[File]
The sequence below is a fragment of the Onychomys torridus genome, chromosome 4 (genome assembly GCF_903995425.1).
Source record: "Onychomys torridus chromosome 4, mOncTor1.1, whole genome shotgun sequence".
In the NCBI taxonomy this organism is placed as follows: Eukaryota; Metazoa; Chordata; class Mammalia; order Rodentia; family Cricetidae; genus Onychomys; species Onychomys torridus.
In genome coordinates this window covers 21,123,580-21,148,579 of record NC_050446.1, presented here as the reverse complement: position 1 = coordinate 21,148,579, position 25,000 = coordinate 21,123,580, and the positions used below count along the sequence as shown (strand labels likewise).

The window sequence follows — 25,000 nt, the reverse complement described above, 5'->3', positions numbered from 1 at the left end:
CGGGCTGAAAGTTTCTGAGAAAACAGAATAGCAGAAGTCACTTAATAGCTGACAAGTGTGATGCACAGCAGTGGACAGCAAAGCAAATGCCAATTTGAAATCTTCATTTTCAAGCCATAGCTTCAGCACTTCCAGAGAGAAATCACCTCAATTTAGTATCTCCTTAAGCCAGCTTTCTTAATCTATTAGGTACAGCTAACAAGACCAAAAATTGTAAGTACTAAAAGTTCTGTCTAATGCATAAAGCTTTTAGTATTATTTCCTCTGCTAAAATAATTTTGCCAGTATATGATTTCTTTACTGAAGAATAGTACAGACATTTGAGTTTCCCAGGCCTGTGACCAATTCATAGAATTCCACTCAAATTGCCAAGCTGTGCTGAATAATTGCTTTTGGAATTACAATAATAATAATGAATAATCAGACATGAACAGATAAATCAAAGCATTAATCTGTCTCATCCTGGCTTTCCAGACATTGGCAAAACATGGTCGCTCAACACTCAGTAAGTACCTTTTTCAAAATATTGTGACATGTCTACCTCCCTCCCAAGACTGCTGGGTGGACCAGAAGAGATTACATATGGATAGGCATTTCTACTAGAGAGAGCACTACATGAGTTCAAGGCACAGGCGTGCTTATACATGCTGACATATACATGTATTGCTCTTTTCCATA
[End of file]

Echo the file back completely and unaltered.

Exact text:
The sequence below is a fragment of the Onychomys torridus genome, chromosome 4 (genome assembly GCF_903995425.1).
Source record: "Onychomys torridus chromosome 4, mOncTor1.1, whole genome shotgun sequence".
In the NCBI taxonomy this organism is placed as follows: Eukaryota; Metazoa; Chordata; class Mammalia; order Rodentia; family Cricetidae; genus Onychomys; species Onychomys torridus.
In genome coordinates this window covers 21,123,580-21,148,579 of record NC_050446.1, presented here as the reverse complement: position 1 = coordinate 21,148,579, position 25,000 = coordinate 21,123,580, and the positions used below count along the sequence as shown (strand labels likewise).

The window sequence follows — 25,000 nt, the reverse complement described above, 5'->3', positions numbered from 1 at the left end:
CGGGCTGAAAGTTTCTGAGAAAACAGAATAGCAGAAGTCACTTAATAGCTGACAAGTGTGATGCACAGCAGTGGACAGCAAAGCAAATGCCAATTTGAAATCTTCATTTTCAAGCCATAGCTTCAGCACTTCCAGAGAGAAATCACCTCAATTTAGTATCTCCTTAAGCCAGCTTTCTTAATCTATTAGGTACAGCTAACAAGACCAAAAATTGTAAGTACTAAAAGTTCTGTCTAATGCATAAAGCTTTTAGTATTATTTCCTCTGCTAAAATAATTTTGCCAGTATATGATTTCTTTACTGAAGAATAGTACAGACATTTGAGTTTCCCAGGCCTGTGACCAATTCATAGAATTCCACTCAAATTGCCAAGCTGTGCTGAATAATTGCTTTTGGAATTACAATAATAATAATGAATAATCAGACATGAACAGATAAATCAAAGCATTAATCTGTCTCATCCTGGCTTTCCAGACATTGGCAAAACATGGTCGCTCAACACTCAGTAAGTACCTTTTTCAAAATATTGTGACATGTCTACCTCCCTCCCAAGACTGCTGGGTGGACCAGAAGAGATTACATATGGATAGGCATTTCTACTAGAGAGAGCACTACATGAGTTCAAGGCACAGGCGTGCTTATACATGCTGACATATACATGTATTGCTCTTTTCCATA